Journal of Ecology
Latitudinal range limits for mangroves on high-energy, wave-dominated coasts are controlled by geomorphological features and estuarine dynamics. Mangroves reach a southern global range limit along the South African coastline, but the distribution is patchy, with stands occurring in only 16% of the estuaries in the region. Yet, the persistence of forests planted >50 years ago beyond the natural distribution limit suggests that additional estuaries could support mangroves. Understanding regional drivers is necessary to inform global-scale estimates for how this important ecosystem is predicted to respond to climate change. Here, we combine species distribution modelling (MaxEnt), Lagrangian particle tracking using an eddy- and tide-resolving numerical ocean model, and connectivity matrices, to identify suitable mangrove habitats along the South African coastline at present, as well as under the IPCC RCP4.5 and RCP8.5 climate scenarios. Within the current South African distribution range (±900 km), eight more estuaries were identified to be suitable under contemporary conditions. When considering potential range extension (±110 km), an additional 14 suitable estuaries were identified. Connectivity matrices suggest limited long-distance dispersal, stranding mostly at or near the release location, and a decreased probability of connectivity towards the range limit. Under both future climate scenarios, 30% of estuaries currently supporting mangroves are predicted to become unsuitable, while an additional six estuaries beyond the current distribution are predicted to become suitable. However, there is limited connectivity between these new sites and established forests. Synthesis. This study shows that dispersal substantially limits mangrove distribution at the southern African range limit and highlights the importance of including this process in species distribution models. Ultimately, our results provide new insight into mangrove conservation and management at range limits that are not controlled predominantly by temperature, as it has been assumed that mangroves will largely expand to higher latitudes under climate change.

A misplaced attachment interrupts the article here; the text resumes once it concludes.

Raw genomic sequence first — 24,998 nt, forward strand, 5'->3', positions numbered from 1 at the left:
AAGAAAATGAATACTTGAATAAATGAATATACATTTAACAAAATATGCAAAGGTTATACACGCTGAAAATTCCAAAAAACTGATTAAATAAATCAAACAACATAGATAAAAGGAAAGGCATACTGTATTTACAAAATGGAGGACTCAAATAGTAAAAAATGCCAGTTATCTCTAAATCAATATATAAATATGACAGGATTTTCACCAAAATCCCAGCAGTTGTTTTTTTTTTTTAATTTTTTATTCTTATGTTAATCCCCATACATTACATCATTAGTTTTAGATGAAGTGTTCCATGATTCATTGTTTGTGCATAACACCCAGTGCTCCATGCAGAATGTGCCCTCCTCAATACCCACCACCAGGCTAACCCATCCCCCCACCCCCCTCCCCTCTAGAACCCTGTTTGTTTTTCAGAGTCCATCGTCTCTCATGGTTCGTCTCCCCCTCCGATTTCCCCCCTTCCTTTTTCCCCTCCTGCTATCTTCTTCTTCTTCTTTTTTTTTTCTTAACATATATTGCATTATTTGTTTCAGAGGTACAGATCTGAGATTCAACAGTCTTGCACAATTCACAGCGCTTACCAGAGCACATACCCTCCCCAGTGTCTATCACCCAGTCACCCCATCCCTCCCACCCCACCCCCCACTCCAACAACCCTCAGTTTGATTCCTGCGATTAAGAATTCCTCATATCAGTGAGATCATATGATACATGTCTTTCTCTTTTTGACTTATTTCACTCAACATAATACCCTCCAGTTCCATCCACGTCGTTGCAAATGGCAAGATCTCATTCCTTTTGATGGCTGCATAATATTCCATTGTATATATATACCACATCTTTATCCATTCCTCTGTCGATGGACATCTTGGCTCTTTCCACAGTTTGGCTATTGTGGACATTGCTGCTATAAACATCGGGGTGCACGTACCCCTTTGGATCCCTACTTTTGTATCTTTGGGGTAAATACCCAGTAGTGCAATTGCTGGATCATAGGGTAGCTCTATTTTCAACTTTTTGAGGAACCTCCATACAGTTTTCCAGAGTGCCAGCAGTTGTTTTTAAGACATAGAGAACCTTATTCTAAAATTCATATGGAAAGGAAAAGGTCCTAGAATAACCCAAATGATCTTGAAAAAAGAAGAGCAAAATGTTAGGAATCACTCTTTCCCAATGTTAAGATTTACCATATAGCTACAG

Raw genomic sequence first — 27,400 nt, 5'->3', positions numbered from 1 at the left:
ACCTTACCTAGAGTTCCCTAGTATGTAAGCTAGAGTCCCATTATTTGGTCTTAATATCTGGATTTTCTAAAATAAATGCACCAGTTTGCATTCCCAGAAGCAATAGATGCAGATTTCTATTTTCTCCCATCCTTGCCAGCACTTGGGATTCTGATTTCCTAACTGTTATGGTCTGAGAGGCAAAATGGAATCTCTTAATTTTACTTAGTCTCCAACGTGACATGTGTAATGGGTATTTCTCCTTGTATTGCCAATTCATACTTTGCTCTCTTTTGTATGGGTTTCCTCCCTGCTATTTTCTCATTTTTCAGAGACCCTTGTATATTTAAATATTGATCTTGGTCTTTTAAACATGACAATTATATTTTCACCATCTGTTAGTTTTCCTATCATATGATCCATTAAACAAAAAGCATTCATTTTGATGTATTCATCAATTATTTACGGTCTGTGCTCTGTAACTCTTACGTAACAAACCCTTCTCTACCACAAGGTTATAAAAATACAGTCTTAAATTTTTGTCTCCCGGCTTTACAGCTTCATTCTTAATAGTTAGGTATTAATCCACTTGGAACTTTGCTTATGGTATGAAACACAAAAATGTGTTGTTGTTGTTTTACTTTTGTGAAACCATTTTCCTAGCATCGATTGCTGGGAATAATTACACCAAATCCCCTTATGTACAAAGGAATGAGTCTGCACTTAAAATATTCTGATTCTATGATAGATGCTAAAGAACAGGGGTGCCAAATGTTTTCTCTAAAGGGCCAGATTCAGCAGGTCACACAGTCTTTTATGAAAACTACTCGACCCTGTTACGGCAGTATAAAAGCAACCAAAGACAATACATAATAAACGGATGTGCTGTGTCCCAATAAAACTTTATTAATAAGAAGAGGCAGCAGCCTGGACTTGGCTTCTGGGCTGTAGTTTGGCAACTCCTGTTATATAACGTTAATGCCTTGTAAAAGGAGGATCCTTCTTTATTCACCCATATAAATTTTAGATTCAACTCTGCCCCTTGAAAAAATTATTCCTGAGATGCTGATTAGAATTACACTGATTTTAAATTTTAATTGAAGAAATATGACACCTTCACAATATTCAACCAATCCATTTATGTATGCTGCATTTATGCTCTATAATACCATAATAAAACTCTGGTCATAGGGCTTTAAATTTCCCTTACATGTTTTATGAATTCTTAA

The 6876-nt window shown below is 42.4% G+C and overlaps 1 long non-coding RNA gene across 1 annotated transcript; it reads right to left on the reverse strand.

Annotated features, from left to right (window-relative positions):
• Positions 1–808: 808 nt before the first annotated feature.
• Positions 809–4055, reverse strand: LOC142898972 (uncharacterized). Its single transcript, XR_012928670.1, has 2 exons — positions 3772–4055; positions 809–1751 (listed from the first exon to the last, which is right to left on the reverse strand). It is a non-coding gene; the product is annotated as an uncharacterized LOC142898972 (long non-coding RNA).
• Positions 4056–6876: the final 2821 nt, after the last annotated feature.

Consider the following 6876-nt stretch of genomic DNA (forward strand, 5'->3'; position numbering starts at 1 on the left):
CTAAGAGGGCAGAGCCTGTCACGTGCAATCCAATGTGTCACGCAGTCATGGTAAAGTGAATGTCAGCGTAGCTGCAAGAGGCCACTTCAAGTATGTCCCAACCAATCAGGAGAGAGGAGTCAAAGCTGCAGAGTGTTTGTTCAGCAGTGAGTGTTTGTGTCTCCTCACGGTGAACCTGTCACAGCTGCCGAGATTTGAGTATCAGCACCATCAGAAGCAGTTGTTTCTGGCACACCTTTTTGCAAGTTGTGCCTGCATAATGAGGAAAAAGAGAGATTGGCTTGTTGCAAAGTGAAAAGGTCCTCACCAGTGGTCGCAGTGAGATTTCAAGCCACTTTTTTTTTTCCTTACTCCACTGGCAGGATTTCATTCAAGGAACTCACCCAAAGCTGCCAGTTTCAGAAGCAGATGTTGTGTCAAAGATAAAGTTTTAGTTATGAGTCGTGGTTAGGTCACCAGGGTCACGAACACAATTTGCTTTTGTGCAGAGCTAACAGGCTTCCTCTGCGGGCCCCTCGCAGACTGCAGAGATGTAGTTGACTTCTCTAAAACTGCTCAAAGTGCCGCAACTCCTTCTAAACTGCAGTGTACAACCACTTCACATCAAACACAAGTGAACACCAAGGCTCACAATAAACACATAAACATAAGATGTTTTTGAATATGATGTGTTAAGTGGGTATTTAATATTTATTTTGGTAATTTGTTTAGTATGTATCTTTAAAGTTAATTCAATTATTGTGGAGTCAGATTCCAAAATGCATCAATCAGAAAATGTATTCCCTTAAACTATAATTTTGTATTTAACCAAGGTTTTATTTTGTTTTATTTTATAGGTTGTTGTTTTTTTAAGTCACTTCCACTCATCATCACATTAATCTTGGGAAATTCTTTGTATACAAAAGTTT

National Aeronautics and Space Administration
Avicennia marina, climate change, coastal wetland, dispersal limitation, Lagrangian particle tracking, range expansion, South Africa, species distribution modelling
Creative Commons License
This work is licensed under a Creative Commons Attribution-Noncommercial-No Derivative Works 4.0 License.
Moss Landing Marine Laboratories
Jacqueline L. Raw, Tom Van der Stocken, Dustin Carroll, Linda R. Harris, Anusha Rajkaran, Lara Van Niekerk, and Janine B. Adams. "Dispersal and coastal geomorphology limit potential for mangrove range expansion under climate change" Journal of Ecology (2023): 139-155. https://doi.org/10.1111/1365-2745.14020